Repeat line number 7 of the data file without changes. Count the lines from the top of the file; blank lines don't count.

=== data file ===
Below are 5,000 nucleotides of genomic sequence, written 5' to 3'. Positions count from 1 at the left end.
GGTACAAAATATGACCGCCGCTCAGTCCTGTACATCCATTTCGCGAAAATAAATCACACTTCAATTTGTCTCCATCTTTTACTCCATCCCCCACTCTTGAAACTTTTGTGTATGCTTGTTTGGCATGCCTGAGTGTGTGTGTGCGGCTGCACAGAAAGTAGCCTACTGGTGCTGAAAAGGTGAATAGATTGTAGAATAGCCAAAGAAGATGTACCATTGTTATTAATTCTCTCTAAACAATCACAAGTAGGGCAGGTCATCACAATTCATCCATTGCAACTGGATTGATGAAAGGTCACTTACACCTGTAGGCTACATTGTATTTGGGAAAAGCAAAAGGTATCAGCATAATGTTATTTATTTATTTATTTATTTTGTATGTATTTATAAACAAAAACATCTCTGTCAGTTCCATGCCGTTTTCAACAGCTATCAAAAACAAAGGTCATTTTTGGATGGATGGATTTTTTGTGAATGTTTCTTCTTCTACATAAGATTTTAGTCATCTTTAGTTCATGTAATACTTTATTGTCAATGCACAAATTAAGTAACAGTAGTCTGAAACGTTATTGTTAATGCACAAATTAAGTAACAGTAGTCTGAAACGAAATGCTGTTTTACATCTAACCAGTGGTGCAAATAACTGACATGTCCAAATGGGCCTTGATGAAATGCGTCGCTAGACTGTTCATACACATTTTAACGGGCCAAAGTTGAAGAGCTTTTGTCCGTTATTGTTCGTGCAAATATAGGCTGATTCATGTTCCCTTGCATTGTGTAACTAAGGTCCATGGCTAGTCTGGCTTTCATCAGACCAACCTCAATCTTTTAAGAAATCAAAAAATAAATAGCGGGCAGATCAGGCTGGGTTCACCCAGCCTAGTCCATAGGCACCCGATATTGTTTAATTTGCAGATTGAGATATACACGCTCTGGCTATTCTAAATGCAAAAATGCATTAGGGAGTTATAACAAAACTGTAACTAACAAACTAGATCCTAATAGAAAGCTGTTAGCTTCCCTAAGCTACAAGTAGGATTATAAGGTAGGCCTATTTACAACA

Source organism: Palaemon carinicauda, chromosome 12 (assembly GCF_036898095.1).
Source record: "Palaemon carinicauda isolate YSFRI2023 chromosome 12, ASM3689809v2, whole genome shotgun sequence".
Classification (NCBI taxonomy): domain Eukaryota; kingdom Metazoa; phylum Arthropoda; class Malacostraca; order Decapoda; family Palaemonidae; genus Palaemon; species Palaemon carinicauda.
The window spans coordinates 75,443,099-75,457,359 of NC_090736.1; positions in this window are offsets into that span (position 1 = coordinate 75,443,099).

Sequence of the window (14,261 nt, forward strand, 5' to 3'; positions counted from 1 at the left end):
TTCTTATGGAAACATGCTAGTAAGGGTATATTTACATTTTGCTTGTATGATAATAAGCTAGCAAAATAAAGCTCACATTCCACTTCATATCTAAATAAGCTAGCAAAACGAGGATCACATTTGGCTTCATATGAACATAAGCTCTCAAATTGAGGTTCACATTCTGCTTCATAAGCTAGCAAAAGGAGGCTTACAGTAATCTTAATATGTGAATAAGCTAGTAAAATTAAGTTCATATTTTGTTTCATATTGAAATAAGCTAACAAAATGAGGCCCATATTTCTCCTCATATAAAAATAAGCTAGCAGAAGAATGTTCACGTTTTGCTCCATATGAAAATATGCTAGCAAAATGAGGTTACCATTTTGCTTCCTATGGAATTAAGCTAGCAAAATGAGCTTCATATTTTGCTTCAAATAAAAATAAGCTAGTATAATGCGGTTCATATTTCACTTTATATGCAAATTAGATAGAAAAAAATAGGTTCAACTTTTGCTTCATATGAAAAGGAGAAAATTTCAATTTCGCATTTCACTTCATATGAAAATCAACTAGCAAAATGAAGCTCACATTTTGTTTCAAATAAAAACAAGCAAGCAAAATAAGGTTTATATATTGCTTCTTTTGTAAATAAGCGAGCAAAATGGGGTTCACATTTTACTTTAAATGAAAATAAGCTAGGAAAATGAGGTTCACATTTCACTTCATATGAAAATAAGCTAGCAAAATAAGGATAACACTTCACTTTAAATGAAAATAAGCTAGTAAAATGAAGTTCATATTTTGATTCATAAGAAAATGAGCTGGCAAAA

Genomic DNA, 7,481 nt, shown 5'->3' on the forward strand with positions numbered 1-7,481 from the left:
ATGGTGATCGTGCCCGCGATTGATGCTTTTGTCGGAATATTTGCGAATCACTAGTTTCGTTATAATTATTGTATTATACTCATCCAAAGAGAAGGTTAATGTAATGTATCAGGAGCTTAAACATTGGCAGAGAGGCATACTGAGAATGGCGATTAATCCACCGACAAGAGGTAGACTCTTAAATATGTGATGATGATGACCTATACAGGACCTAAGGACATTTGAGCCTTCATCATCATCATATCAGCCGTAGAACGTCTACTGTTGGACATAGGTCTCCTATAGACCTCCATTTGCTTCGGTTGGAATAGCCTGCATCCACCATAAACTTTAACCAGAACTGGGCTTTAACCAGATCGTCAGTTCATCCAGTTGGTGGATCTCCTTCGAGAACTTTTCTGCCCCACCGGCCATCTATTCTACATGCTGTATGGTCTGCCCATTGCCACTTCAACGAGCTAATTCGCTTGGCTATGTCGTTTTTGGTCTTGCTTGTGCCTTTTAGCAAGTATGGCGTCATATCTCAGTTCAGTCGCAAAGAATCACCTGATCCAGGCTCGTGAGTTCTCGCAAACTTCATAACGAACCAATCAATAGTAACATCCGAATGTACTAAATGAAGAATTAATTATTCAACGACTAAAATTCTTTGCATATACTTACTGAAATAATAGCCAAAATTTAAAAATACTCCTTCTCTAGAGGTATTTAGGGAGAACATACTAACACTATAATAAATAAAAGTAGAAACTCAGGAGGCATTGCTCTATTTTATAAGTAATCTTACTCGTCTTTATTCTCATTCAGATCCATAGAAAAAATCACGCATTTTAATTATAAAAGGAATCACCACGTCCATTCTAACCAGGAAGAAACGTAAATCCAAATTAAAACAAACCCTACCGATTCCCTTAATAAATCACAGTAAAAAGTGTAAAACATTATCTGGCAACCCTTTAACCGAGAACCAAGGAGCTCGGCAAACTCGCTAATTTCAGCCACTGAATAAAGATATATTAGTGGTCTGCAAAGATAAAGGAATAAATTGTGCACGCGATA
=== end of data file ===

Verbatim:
Sequence of the window (14,261 nt, forward strand, 5' to 3'; positions counted from 1 at the left end):